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Alliance welcomes delay in enforcement of ACA penalties; urges businesses to continue to prepare


Moderator Sally Smith of Bowles Rice, from left, and panelists Renate Pore, West Virginians for Affordable Healthcare; Jeremiah Samples, WV Office of the Insurance Commissioner; Matt Coleman, CEO, Office & Commercial Cleaning; and Steve Dexter, CEO, Thomas Health Systems at the SUCCESStrategies ACA workshop on Tuesday

Businesses required to provide health insurance to employees starting in 2014 under the Patient Protection and Affordable Care Act (ACA) will have another year to prepare, the Obama administration announced last night. (See official announcement HERE)

Under the law, businesses with more than 50 full-time employees would face a $2,000 fine for each worker not covered under their company’s health insurance plan. That provision will not take effect until Jan. 1, 2015.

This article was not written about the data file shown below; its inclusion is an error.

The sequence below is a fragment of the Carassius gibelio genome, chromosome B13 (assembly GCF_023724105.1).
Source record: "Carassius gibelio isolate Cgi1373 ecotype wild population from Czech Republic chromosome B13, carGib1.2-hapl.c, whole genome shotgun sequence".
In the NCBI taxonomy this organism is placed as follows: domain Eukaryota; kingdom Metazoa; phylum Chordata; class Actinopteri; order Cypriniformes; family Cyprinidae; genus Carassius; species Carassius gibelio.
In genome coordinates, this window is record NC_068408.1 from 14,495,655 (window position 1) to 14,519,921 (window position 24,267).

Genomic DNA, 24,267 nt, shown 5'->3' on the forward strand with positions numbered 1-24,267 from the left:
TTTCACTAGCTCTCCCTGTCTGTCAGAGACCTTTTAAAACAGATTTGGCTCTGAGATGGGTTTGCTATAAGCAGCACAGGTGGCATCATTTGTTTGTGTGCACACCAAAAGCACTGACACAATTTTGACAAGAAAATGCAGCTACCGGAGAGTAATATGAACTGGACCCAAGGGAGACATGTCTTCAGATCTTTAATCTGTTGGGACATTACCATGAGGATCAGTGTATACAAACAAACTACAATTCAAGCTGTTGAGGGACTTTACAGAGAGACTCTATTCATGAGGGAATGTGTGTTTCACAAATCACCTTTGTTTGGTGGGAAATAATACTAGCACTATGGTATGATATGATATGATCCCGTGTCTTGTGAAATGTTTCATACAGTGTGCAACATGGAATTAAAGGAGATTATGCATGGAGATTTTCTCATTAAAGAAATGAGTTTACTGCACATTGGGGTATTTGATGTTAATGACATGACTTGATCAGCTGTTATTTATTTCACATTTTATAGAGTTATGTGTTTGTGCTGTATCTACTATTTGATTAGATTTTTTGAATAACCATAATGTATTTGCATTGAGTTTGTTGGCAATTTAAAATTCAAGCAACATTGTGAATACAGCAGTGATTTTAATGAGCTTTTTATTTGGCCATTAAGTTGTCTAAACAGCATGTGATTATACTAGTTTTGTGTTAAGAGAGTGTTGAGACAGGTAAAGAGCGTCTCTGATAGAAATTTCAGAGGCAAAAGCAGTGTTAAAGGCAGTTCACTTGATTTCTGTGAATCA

“This is a welcome development,” said Matthew Ballard, President/CEO of the Charleston Area Alliance.  “The ACA is one of the most complex and sweeping pieces of legislation ever enacted. Postponing the enforcement of tax penalties will give our members additional time to adjust their business strategies to comply with the law in a way that makes sense for them and their employees.”

Other provisions of the ACA will go into effect on Jan. 1, 2014.

“It’s important that businesses proceed with a  sense of urgency to get educated about the law and consult with their health insurance providers, insurance agents, attorneys, accountants and other professionals to understand its impact,” said Ballard.

More than 70 area business people attended an Alliance SUCCESStrategies workshop on the ACA yesterday, Ballard noted. The Alliance plans ongoing workshops and other educational activities on health care reform in the months ahead.

“The extension of the tax penalty enforcement should not be an excuse to postpone preparation,” he said. “It’s here and it’s complicated.”

Other key parts of the ACA will become effective in 2014. These include establishment of health care insurance exchanges, expansion of Medicaid and new tax credits to help individuals whose employers do not provide health insurance obtain coverage.

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